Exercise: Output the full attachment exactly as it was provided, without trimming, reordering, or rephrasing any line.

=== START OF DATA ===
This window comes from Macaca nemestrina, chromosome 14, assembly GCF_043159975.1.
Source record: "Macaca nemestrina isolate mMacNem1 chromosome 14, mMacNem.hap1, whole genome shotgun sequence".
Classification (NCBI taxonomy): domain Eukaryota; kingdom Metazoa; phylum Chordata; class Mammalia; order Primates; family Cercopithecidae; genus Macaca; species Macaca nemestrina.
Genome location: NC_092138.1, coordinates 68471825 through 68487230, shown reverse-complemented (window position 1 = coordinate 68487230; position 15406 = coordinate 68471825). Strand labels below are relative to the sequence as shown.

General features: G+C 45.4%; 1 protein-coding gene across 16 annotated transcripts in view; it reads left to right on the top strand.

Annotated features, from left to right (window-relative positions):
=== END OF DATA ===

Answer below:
This window comes from Macaca nemestrina, chromosome 14, assembly GCF_043159975.1.
Source record: "Macaca nemestrina isolate mMacNem1 chromosome 14, mMacNem.hap1, whole genome shotgun sequence".
Classification (NCBI taxonomy): domain Eukaryota; kingdom Metazoa; phylum Chordata; class Mammalia; order Primates; family Cercopithecidae; genus Macaca; species Macaca nemestrina.
Genome location: NC_092138.1, coordinates 68471825 through 68487230, shown reverse-complemented (window position 1 = coordinate 68487230; position 15406 = coordinate 68471825). Strand labels below are relative to the sequence as shown.

General features: G+C 45.4%; 1 protein-coding gene across 16 annotated transcripts in view; it reads left to right on the top strand.

Annotated features, from left to right (window-relative positions):